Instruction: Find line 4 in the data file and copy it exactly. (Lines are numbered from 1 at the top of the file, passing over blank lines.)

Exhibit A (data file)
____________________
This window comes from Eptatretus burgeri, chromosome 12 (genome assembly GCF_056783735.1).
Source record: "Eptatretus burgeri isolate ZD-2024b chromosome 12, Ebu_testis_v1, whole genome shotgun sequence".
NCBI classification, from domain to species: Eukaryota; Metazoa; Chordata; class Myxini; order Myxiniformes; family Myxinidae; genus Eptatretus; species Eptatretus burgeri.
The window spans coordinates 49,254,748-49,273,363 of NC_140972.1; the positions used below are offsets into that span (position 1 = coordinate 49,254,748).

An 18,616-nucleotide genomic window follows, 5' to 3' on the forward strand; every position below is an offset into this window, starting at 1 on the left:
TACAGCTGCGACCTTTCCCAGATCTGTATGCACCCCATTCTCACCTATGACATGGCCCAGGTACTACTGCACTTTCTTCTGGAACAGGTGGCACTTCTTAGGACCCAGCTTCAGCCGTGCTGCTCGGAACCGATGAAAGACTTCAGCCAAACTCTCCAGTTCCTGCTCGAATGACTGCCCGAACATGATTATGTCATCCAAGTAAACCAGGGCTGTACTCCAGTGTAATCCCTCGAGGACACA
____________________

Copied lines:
The window spans coordinates 49,254,748-49,273,363 of NC_140972.1; the positions used below are offsets into that span (position 1 = coordinate 49,254,748).